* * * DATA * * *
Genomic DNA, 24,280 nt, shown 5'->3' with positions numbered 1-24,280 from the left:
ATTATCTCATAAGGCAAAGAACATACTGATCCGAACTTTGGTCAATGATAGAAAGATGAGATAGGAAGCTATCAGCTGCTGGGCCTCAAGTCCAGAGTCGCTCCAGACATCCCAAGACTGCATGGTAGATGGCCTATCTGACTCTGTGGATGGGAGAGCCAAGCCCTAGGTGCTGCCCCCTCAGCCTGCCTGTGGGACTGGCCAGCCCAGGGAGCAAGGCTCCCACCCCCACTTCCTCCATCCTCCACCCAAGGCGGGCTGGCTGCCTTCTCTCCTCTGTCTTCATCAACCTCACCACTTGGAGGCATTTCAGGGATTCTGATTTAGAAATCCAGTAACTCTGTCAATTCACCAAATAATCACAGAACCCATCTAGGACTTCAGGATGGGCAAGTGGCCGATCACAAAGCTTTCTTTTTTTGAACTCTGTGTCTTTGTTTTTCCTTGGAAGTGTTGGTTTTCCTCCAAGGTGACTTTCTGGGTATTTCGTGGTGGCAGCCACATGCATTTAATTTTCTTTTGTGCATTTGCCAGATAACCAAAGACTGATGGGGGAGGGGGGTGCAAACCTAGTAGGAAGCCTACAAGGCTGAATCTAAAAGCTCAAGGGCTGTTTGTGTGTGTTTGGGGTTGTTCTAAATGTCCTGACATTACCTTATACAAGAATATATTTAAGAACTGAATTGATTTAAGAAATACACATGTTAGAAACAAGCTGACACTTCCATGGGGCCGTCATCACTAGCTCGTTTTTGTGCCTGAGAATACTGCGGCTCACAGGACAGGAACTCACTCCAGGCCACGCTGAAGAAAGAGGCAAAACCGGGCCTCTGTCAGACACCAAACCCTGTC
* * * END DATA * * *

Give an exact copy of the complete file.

Genomic DNA, 24,280 nt, shown 5'->3' with positions numbered 1-24,280 from the left:
ATTATCTCATAAGGCAAAGAACATACTGATCCGAACTTTGGTCAATGATAGAAAGATGAGATAGGAAGCTATCAGCTGCTGGGCCTCAAGTCCAGAGTCGCTCCAGACATCCCAAGACTGCATGGTAGATGGCCTATCTGACTCTGTGGATGGGAGAGCCAAGCCCTAGGTGCTGCCCCCTCAGCCTGCCTGTGGGACTGGCCAGCCCAGGGAGCAAGGCTCCCACCCCCACTTCCTCCATCCTCCACCCAAGGCGGGCTGGCTGCCTTCTCTCCTCTGTCTTCATCAACCTCACCACTTGGAGGCATTTCAGGGATTCTGATTTAGAAATCCAGTAACTCTGTCAATTCACCAAATAATCACAGAACCCATCTAGGACTTCAGGATGGGCAAGTGGCCGATCACAAAGCTTTCTTTTTTTGAACTCTGTGTCTTTGTTTTTCCTTGGAAGTGTTGGTTTTCCTCCAAGGTGACTTTCTGGGTATTTCGTGGTGGCAGCCACATGCATTTAATTTTCTTTTGTGCATTTGCCAGATAACCAAAGACTGATGGGGGAGGGGGGTGCAAACCTAGTAGGAAGCCTACAAGGCTGAATCTAAAAGCTCAAGGGCTGTTTGTGTGTGTTTGGGGTTGTTCTAAATGTCCTGACATTACCTTATACAAGAATATATTTAAGAACTGAATTGATTTAAGAAATACACATGTTAGAAACAAGCTGACACTTCCATGGGGCCGTCATCACTAGCTCGTTTTTGTGCCTGAGAATACTGCGGCTCACAGGACAGGAACTCACTCCAGGCCACGCTGAAGAAAGAGGCAAAACCGGGCCTCTGTCAGACACCAAACCCTGTC